Fatty acids, STAT3, and unexpected image similarities

This blog post expresses my personal opinion and is not an accusation of misconduct.

An exciting new paper about STAT3

The STAT (“signal transducer and activator of transcription“) protein family consists of proteins involved in many important aspects of cellular function, such as growth, differentiation, and apoptosis (programmed cell death). These transcription activators are activated themselves if other molecules bind to them, and they act as messengers that transfer changes outside of a cell to inside the nucleus, by binding to promoters and determining which genes are switched on or off. One of STAT proteins, STAT3, in particular has been the topic of many studies, because it might play a role in cancer. Simply put, the continuous activation of STAT3 might induce cancer, and STAT3 might be a target for new anti-cancer drugs.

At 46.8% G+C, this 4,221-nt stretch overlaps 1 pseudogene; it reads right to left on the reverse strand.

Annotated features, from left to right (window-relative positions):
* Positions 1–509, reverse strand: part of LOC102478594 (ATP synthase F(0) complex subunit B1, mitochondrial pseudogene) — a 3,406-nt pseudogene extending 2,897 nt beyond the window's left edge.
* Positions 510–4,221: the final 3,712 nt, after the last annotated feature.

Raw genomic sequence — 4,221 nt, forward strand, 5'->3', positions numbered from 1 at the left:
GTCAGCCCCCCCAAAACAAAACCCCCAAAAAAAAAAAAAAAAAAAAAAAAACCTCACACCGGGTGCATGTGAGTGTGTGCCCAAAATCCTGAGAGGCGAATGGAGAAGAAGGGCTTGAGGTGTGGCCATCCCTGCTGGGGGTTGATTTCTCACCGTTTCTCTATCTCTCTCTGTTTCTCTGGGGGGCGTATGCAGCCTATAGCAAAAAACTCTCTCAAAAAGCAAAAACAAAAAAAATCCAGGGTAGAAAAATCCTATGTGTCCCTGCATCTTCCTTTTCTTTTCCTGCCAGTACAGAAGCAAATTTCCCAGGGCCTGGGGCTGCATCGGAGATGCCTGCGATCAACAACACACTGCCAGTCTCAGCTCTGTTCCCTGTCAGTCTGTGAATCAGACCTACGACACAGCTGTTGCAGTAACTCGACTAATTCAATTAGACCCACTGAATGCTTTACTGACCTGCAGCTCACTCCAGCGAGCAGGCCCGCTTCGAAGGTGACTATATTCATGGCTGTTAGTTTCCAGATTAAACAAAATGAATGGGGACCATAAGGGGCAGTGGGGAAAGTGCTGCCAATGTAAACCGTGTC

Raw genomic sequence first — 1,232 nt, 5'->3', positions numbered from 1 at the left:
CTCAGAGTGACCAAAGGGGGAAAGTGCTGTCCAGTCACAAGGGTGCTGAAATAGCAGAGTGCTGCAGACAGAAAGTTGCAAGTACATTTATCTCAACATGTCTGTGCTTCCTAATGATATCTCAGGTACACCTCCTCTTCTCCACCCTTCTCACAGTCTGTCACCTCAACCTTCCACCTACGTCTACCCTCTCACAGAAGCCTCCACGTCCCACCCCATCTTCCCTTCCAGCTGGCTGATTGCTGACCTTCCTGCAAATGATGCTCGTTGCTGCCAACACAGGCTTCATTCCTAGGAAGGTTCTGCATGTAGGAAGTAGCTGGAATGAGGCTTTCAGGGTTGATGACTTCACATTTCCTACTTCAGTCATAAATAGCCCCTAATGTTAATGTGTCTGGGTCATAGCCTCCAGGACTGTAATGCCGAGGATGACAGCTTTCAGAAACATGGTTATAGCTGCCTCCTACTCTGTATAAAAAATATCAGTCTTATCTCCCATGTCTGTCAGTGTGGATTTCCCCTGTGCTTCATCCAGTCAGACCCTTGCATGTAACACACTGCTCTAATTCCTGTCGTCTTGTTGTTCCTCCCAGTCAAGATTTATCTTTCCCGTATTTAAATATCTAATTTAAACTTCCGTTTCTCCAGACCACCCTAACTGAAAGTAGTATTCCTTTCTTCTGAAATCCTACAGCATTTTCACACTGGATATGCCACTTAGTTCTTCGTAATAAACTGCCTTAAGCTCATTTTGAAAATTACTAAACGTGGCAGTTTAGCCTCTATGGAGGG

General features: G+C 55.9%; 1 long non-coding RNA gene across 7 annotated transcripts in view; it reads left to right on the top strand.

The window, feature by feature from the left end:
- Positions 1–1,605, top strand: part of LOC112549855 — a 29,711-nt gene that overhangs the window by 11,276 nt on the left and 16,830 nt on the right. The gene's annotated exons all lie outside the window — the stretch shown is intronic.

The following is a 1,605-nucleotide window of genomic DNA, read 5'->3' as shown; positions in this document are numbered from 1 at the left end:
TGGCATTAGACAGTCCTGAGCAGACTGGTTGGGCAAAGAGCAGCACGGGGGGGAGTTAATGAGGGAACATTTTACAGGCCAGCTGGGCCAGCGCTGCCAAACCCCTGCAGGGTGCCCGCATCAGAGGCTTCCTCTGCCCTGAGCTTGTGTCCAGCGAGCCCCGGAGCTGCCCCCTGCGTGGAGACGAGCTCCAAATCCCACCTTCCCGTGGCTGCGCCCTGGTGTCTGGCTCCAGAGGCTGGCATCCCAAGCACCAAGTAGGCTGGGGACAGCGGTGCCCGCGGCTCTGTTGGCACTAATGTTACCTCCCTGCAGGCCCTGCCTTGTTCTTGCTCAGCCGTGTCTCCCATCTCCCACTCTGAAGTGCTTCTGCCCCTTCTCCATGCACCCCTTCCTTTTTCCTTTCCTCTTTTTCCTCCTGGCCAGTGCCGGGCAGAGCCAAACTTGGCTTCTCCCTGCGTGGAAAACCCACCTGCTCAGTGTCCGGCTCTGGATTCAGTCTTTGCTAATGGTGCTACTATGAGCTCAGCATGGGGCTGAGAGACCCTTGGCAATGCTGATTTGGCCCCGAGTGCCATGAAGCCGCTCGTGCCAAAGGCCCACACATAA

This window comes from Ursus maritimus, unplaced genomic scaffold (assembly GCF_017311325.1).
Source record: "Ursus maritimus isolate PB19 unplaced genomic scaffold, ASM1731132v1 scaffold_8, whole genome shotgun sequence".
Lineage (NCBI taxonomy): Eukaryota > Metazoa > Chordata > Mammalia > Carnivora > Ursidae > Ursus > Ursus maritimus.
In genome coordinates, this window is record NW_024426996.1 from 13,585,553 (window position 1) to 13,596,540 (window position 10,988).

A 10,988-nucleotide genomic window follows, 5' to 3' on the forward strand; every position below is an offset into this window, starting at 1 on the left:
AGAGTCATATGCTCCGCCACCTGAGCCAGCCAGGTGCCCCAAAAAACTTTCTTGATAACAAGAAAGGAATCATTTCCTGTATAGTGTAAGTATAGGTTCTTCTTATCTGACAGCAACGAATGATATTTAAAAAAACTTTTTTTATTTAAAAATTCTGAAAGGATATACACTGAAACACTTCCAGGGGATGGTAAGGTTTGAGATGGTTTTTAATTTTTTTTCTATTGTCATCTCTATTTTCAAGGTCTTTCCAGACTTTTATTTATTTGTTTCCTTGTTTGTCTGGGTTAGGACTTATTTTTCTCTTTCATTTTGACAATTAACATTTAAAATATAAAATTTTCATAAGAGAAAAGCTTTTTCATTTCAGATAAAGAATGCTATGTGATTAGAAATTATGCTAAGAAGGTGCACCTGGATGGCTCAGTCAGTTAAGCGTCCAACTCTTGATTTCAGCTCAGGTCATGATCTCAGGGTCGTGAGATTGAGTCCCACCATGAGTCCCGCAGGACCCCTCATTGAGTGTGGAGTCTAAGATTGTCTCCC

A recent study, published on 28 August 2019 in Nature by authors from Harvard Medical School and the Dana Farber Cancer Institute, therefore gained quite some attention. It reported on one of the ways by which STAT3 can be activated, through the binding of fatty acids in a process called palmitoylation.

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